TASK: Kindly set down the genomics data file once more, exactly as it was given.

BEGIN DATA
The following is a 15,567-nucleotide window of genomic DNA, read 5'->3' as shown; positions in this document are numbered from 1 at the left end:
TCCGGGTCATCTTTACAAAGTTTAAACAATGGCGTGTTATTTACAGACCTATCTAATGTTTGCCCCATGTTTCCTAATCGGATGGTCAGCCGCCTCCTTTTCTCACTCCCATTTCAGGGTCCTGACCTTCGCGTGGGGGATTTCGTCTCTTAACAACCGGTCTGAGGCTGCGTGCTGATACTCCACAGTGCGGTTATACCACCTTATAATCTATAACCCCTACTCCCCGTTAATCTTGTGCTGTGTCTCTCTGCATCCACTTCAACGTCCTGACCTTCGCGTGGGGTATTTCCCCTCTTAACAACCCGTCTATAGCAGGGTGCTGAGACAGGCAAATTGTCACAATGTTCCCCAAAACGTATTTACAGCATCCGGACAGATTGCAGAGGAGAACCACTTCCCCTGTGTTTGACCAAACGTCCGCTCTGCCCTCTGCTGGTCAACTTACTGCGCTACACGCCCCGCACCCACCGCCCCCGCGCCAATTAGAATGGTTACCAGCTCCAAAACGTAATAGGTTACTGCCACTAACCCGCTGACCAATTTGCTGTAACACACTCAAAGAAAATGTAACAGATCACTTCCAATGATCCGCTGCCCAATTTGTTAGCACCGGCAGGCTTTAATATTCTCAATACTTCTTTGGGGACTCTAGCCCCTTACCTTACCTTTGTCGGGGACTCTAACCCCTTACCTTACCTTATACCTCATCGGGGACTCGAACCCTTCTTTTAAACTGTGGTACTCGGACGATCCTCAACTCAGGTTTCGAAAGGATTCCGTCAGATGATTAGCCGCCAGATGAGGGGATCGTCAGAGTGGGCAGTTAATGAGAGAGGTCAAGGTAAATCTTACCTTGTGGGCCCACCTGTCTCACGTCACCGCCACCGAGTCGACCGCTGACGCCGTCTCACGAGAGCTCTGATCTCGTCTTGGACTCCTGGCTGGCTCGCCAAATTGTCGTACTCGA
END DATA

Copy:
The following is a 15,567-nucleotide window of genomic DNA, read 5'->3' as shown; positions in this document are numbered from 1 at the left end:
TCCGGGTCATCTTTACAAAGTTTAAACAATGGCGTGTTATTTACAGACCTATCTAATGTTTGCCCCATGTTTCCTAATCGGATGGTCAGCCGCCTCCTTTTCTCACTCCCATTTCAGGGTCCTGACCTTCGCGTGGGGGATTTCGTCTCTTAACAACCGGTCTGAGGCTGCGTGCTGATACTCCACAGTGCGGTTATACCACCTTATAATCTATAACCCCTACTCCCCGTTAATCTTGTGCTGTGTCTCTCTGCATCCACTTCAACGTCCTGACCTTCGCGTGGGGTATTTCCCCTCTTAACAACCCGTCTATAGCAGGGTGCTGAGACAGGCAAATTGTCACAATGTTCCCCAAAACGTATTTACAGCATCCGGACAGATTGCAGAGGAGAACCACTTCCCCTGTGTTTGACCAAACGTCCGCTCTGCCCTCTGCTGGTCAACTTACTGCGCTACACGCCCCGCACCCACCGCCCCCGCGCCAATTAGAATGGTTACCAGCTCCAAAACGTAATAGGTTACTGCCACTAACCCGCTGACCAATTTGCTGTAACACACTCAAAGAAAATGTAACAGATCACTTCCAATGATCCGCTGCCCAATTTGTTAGCACCGGCAGGCTTTAATATTCTCAATACTTCTTTGGGGACTCTAGCCCCTTACCTTACCTTTGTCGGGGACTCTAACCCCTTACCTTACCTTATACCTCATCGGGGACTCGAACCCTTCTTTTAAACTGTGGTACTCGGACGATCCTCAACTCAGGTTTCGAAAGGATTCCGTCAGATGATTAGCCGCCAGATGAGGGGATCGTCAGAGTGGGCAGTTAATGAGAGAGGTCAAGGTAAATCTTACCTTGTGGGCCCACCTGTCTCACGTCACCGCCACCGAGTCGACCGCTGACGCCGTCTCACGAGAGCTCTGATCTCGTCTTGGACTCCTGGCTGGCTCGCCAAATTGTCGTACTCGA